Peridot features a lively yellow-green color that is transparent with an oily luster. The iron that creates peridot’s color is an integral part of its structure, so the gem is only found in various shades of green. It is most prized in lime hues, but Italian peridot is a rich olive color and popular American peridot is a beautiful light yellow-green. The Romans called peridot “evening emerald” because its exquisite green color was said to glow at night. This is perhaps because the stone exhibits double refraction, meaning that when looking through the stone, objects appear double. So when looking into a faceted peridot, the number of bottom facets appears to be double the actual number, creating a glittering sensation.

    Pronounced PEAR-A-DOE, the word “peridot” comes from the French word meaning “gem.” It is the gem variety of the mineral olivine and ranks a 6.5-7.0 on the Mohs Scale.

    Born in cauldrons of fire, peridot is considered the “volcanic gem,” since small crystals of it are often found in the rocks created by volcanoes. In fact, Hawaiian legend called peridot the divine tears wept by Pele, goddess of the volcano. The island of Oahu even has beaches made out of olivine grains, but they are much too small to cut into peridot. Samples of the gem also have been discovered in meteorites that have fallen to Earth, many of which are more than a billion years old.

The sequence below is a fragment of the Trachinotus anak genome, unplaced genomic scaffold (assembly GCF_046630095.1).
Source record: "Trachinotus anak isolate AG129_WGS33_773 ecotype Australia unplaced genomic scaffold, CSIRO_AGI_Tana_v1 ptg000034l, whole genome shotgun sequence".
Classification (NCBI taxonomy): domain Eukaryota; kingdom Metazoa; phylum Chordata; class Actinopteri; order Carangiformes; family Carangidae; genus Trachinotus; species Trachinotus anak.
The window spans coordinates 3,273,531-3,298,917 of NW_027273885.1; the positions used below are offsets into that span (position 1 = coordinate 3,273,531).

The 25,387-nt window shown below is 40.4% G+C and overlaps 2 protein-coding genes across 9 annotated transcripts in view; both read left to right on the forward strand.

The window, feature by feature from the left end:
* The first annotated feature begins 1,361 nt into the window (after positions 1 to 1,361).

Peridot traces its jewelry roots to 3,500 years ago. The stone was first mined by the ancient Egyptians on the volcanic island of Zebargad in the Red Sea. Known as the “serpent isle,” it was infested with poisonous snakes that interfered with mining activity until one Pharaoh had them all driven into the sea. Today, Native Americans mine most peridot on the San Carlos Reservation in Arizona. Interestingly, almost all peridot sold in Hawaii is from Arizona, despite the fact that peridot is produced by Hawaii's volcanoes. The gemstone is also found in Norway, Brazil, China, Egypt, Italy, Myanmar and Sri Lanka. An exciting new deposit was discovered in Pakistan in 1994, yielding some of the finest peridot ever seen, including one stone that weighed more than 300.00ct.